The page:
Ezekiel is another such example of a man who trusted God despite his outward circumstances. Ezekiel’s life was disrupted and thrown into upheaval when he was called to be a prophet to the rebellious nation of Israel. Up to that point, he served as a priest, and his life was humming along quite nicely. Then, God asked Ezekiel to do some pretty strange actions and serve as a living representation of the difficult message God wanted to give to Israel. God told Ezekiel that the people would not listen, but that he was to go anyway. In response to God’s instructions, Ezekiel says in Ezekiel 3:14, 15: “The Spirit then lifted me up and took me away, and I went in bitterness and in the anger of my spirit, with the strong hand of the LORD on me. I came to the exiles who lived at Tel Aviv near the Kebar River. And there, where they were living, I sat among for seven days — deeply distressed.”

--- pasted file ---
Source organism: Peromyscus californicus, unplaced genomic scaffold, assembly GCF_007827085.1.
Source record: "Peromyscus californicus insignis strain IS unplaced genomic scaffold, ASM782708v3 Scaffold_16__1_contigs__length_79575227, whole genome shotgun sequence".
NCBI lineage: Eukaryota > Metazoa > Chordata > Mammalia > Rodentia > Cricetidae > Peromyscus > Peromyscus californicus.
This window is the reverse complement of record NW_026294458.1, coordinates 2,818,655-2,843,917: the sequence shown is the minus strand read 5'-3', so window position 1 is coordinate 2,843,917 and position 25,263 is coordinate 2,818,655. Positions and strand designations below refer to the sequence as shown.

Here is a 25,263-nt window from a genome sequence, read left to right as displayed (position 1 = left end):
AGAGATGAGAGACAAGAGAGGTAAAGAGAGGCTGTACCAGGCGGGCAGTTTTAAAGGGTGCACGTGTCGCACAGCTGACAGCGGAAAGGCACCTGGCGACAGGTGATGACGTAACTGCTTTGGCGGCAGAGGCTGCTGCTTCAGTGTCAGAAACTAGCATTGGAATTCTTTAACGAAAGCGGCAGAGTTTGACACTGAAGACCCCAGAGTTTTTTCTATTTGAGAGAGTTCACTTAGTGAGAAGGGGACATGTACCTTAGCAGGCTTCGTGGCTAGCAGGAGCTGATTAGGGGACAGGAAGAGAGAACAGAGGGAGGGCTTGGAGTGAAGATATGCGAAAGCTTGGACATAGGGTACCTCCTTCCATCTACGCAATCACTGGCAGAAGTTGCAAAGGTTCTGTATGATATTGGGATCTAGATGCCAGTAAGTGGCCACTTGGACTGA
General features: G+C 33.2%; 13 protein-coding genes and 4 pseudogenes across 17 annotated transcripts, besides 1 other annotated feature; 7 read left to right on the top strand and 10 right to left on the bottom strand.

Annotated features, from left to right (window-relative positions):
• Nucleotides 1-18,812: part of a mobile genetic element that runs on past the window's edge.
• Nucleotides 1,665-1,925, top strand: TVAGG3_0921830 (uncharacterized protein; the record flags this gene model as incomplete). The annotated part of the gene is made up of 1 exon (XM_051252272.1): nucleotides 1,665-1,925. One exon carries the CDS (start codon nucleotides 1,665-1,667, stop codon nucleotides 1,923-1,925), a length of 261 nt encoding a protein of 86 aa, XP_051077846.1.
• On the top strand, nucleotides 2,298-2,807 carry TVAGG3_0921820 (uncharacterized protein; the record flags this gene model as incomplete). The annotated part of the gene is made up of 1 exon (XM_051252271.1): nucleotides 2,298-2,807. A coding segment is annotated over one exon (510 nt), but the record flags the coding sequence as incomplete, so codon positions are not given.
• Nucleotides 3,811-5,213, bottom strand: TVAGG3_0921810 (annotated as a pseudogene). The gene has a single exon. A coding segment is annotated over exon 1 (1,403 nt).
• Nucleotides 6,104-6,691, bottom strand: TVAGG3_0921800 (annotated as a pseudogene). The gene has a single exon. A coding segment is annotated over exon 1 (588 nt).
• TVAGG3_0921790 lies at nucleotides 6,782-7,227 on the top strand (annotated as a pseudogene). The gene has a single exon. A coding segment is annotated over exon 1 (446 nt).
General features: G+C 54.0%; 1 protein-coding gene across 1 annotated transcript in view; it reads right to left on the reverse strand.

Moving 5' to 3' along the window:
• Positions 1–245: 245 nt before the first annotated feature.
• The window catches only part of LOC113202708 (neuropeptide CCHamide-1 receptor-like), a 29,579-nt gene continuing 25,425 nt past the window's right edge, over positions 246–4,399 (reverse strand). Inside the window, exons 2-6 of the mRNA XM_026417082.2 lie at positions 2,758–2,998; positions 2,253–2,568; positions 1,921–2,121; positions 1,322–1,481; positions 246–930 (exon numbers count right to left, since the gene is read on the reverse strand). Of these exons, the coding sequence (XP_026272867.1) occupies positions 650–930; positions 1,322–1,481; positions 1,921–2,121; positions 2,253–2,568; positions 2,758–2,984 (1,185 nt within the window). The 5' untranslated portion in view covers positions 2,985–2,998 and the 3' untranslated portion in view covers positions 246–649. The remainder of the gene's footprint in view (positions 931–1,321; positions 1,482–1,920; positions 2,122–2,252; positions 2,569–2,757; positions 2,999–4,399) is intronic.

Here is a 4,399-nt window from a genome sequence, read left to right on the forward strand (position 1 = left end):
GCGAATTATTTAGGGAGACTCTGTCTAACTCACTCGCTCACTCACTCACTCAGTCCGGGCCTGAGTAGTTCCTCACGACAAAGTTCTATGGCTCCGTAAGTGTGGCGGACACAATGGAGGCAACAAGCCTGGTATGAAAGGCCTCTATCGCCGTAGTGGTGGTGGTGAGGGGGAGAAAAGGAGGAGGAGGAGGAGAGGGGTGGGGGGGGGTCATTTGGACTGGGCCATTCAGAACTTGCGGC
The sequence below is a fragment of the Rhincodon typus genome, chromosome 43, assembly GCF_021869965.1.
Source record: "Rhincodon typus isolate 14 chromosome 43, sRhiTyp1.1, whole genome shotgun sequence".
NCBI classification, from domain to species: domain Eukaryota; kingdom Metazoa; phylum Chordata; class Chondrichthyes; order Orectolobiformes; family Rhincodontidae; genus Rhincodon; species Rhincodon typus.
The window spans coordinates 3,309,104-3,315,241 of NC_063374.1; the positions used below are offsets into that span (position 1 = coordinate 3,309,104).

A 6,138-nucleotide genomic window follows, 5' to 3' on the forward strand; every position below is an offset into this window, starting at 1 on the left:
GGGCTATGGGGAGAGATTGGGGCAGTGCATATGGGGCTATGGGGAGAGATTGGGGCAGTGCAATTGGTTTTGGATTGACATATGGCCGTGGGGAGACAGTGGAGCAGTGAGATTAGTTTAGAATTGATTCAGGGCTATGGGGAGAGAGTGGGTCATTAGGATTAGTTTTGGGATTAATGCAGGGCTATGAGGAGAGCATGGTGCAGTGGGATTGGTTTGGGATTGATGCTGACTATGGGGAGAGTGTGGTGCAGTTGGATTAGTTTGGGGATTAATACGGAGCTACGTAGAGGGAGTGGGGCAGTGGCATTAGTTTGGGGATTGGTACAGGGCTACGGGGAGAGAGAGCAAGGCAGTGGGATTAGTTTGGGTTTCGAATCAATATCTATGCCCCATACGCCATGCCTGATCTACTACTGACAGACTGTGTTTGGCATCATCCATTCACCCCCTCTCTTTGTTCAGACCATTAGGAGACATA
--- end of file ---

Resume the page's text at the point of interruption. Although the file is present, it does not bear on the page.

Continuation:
Clearly, Ezekiel is distraught over the message he has been asked to give. Although he wants to obey God, he knows that the message will not be well received. We can almost imagine him saying to God: Really, God? Why are you sending me to say this? Don’t you care about how I am going to be treated when I do what you ask of me? Are you trying to ruin my life?